"Foxes have dens and birds have nests, but the Son of Man has no place
to lay his head."
From the gospels of Matthew and Luke, after the feeding of the five thousand, healing the sick, and being rebuked from Samaria, a certain man declares his loyalty to Jesus, that wheresoever he goes there he would go. Into which Jesus replies, Foxes has holes and birds have nests, but the Son of Man has no place to lay his head. The imagery drawn here by Jesus is ‘home’ a place of ‘refuge,’ for no matter where the fox may trot in the forest, they know where to run to in time of danger. And no matter how far the distance birds of the air fly, they know where to return to, for shelter and rest. It is in ‘knowing’ your home or place, one is psychologically secured that where ever you go and whatever you face, you always have a place to run to or return to for rest. The ‘foxes
hole’ and ‘birds nest’ is more than just a geographical safe place, it offers mental comfort and stability in knowing that there is a place that you can “lay your head.”
What Jesus means to say, that in following him, you lose your sense of ‘home,’ your comfort zone, the familiar parameters of life that you’ve always been used to. In following him, psychologically, emotionally you will not ‘fit,’ you will feel ‘out of place’. Your move beyond the boundaries of your limited understanding and familiar perceptions of things, you’ve embarked on a journey of the unknown, one that can only be walked through faith and not by sight. Your place of refuge moves from a geographical location to God’s presence and his will for you, everything else is unsettling. Following Jesus, one has to be willing to give up their ‘nest,’ or their ‘hole’. Following Jesus, one must be willing to be homeless. The treasure is, Jesus the homeless makes his home in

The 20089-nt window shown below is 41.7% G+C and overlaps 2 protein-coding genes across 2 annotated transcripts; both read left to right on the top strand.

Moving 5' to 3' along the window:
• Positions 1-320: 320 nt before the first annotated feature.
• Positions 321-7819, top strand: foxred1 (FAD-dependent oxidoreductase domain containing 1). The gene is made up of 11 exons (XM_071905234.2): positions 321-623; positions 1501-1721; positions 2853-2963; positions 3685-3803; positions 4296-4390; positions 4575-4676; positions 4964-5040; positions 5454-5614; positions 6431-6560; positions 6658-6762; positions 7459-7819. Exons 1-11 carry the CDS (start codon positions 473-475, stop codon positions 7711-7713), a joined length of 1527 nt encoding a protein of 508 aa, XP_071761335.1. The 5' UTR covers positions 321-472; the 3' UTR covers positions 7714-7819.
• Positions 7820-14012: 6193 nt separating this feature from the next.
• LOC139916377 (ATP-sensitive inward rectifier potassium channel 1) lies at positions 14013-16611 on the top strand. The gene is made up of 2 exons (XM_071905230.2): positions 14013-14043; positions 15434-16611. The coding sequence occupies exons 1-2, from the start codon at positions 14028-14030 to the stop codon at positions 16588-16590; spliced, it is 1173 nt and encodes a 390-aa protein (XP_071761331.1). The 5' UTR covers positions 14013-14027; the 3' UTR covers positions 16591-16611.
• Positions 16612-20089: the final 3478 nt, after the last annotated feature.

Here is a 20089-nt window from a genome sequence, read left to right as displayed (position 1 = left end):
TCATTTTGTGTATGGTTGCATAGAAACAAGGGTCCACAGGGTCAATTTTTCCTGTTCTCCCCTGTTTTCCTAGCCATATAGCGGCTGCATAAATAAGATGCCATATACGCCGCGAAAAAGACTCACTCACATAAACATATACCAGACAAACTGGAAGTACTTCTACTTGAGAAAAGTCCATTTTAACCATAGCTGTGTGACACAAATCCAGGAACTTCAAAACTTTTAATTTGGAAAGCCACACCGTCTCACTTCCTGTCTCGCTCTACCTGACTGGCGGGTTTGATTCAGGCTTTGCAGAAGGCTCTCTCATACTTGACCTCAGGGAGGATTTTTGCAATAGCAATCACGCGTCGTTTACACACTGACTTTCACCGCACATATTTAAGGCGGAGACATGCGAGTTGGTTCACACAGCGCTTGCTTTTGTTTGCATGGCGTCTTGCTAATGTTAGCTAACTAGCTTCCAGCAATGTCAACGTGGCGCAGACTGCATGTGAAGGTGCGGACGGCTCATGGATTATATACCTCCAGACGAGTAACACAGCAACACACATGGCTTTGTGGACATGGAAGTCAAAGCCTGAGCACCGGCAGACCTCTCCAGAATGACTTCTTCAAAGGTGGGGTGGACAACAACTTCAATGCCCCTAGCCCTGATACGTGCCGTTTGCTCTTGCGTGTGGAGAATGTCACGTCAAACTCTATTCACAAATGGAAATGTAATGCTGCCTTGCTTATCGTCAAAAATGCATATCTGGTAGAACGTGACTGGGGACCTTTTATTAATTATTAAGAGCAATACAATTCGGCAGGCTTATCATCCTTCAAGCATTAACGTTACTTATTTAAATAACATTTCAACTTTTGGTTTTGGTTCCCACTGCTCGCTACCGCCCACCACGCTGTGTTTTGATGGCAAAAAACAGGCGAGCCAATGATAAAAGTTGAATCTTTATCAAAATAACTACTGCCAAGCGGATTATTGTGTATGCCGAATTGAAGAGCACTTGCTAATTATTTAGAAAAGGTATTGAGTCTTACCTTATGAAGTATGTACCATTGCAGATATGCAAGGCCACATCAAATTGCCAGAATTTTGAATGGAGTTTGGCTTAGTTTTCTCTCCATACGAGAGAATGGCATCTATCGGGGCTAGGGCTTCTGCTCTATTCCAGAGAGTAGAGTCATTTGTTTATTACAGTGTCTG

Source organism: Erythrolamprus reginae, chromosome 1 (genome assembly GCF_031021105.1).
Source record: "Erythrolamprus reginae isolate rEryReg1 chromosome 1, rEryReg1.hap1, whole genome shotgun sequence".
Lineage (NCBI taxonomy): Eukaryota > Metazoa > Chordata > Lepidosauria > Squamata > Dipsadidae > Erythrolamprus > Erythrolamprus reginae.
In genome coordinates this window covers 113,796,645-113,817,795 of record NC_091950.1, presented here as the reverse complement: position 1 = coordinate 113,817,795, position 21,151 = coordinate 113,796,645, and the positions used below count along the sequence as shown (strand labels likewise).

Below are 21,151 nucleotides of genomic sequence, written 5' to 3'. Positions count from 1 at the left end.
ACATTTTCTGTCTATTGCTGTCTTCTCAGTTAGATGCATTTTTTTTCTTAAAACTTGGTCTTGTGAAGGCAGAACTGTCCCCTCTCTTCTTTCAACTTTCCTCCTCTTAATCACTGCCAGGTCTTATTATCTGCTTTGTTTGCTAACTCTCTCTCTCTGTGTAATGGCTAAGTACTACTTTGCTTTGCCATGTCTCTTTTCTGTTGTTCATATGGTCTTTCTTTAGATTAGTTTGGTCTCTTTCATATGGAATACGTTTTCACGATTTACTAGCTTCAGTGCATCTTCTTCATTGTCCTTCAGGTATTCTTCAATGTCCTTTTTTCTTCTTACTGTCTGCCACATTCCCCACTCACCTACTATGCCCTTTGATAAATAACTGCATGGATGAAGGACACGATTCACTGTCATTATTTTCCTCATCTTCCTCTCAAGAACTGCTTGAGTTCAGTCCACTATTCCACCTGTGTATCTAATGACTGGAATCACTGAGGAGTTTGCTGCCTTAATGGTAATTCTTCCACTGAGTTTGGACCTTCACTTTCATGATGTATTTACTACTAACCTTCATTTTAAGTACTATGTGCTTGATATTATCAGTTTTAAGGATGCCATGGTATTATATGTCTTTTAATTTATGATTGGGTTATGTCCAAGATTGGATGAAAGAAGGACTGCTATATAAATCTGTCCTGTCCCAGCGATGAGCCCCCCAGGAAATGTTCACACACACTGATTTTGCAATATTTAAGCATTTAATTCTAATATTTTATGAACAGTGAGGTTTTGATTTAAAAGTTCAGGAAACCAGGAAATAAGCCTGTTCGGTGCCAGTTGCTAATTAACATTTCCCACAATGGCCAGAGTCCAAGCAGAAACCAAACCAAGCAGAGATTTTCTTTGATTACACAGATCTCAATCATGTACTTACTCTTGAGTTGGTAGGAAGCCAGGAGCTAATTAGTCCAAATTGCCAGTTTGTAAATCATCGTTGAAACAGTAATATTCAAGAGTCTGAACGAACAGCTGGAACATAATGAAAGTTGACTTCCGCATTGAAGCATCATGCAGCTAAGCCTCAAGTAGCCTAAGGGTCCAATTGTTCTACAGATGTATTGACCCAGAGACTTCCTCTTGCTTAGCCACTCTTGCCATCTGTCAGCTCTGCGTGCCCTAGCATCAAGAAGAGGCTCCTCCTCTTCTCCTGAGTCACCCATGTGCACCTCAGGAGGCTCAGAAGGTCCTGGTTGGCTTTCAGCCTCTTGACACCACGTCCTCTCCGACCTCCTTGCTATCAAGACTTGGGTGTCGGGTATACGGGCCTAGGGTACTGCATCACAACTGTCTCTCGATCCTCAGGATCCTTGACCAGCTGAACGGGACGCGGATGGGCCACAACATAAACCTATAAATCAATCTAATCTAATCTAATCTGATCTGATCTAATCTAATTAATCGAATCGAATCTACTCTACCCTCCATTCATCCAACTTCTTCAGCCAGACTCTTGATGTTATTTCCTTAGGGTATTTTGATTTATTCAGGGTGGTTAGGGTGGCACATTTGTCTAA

you, as one abides in him, he abides in you.

“What on Earth Are Swaddling Clothes? | BYU New Testament Commentary.” Accessed December 4,
2018. https://www.BYUNewTestamentCommentary.com/what-on- earth-are-swaddling-clothes/.
Setting: - The plane has now reached New Zealand, Mele slides up the window for a view, over the mountainous, rugged and hilly terrain of greenery, a far cry from the flat terrace of coconut trees that she was used to, “what a beautiful country, very different from home” she thought to herself,
As we draw near Christmas, our minds gather together sweet, bitter memories of home, a passing of a loved one, or the simple joys and gratitude of meeting familiar faces of loved ones who are still with us. However festive we would celebrate Christmas, the reality of the heavy rain and hail had caused a leakage in my room, now I had a bucket, a frying pan, a pot and a bowl all laid out simultaneously to catch the drips and drops of the leak. I have moved my bed from the centre to the corner of the room to miss a another leak, which had been dripping on top of my bed.